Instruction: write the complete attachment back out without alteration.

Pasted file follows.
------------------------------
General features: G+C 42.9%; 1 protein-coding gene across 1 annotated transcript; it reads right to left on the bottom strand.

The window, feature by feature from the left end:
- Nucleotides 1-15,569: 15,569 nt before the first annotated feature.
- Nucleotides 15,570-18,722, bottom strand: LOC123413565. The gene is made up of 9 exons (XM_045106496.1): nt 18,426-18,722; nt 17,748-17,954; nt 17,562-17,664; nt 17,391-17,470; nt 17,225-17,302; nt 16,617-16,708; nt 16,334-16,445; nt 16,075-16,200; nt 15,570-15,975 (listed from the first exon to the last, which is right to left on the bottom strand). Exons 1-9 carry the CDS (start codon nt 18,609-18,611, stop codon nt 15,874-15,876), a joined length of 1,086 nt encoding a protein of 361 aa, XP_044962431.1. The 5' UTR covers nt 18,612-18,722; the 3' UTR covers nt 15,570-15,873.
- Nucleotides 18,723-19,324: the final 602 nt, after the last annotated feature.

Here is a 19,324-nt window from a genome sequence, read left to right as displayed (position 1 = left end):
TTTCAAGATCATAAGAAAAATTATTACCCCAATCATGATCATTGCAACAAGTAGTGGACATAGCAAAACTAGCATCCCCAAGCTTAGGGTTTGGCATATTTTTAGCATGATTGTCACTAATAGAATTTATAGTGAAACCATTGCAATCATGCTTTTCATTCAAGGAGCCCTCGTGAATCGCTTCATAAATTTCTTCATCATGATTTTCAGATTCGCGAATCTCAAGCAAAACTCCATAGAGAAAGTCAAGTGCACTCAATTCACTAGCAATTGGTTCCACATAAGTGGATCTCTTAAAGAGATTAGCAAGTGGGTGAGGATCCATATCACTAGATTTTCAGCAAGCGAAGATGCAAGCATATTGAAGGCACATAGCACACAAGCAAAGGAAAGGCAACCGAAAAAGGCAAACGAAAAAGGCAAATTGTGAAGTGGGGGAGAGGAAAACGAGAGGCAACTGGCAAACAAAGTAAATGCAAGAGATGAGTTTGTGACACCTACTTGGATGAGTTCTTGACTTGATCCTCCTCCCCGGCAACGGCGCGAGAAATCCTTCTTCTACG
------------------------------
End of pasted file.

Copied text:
General features: G+C 42.9%; 1 protein-coding gene across 1 annotated transcript; it reads right to left on the bottom strand.

The window, feature by feature from the left end:
- Nucleotides 1-15,569: 15,569 nt before the first annotated feature.
- Nucleotides 15,570-18,722, bottom strand: LOC123413565. The gene is made up of 9 exons (XM_045106496.1): nt 18,426-18,722; nt 17,748-17,954; nt 17,562-17,664; nt 17,391-17,470; nt 17,225-17,302; nt 16,617-16,708; nt 16,334-16,445; nt 16,075-16,200; nt 15,570-15,975 (listed from the first exon to the last, which is right to left on the bottom strand). Exons 1-9 carry the CDS (start codon nt 18,609-18,611, stop codon nt 15,874-15,876), a joined length of 1,086 nt encoding a protein of 361 aa, XP_044962431.1. The 5' UTR covers nt 18,612-18,722; the 3' UTR covers nt 15,570-15,873.
- Nucleotides 18,723-19,324: the final 602 nt, after the last annotated feature.

Here is a 19,324-nt window from a genome sequence, read left to right as displayed (position 1 = left end):
TTTCAAGATCATAAGAAAAATTATTACCCCAATCATGATCATTGCAACAAGTAGTGGACATAGCAAAACTAGCATCCCCAAGCTTAGGGTTTGGCATATTTTTAGCATGATTGTCACTAATAGAATTTATAGTGAAACCATTGCAATCATGCTTTTCATTCAAGGAGCCCTCGTGAATCGCTTCATAAATTTCTTCATCATGATTTTCAGATTCGCGAATCTCAAGCAAAACTCCATAGAGAAAGTCAAGTGCACTCAATTCACTAGCAATTGGTTCCACATAAGTGGATCTCTTAAAGAGATTAGCAAGTGGGTGAGGATCCATATCACTAGATTTTCAGCAAGCGAAGATGCAAGCATATTGAAGGCACATAGCACACAAGCAAAGGAAAGGCAACCGAAAAAGGCAAACGAAAAAGGCAAATTGTGAAGTGGGGGAGAGGAAAACGAGAGGCAACTGGCAAACAAAGTAAATGCAAGAGATGAGTTTGTGACACCTACTTGGATGAGTTCTTGACTTGATCCTCCTCCCCGGCAACGGCGCGAGAAATCCTTCTTCTACG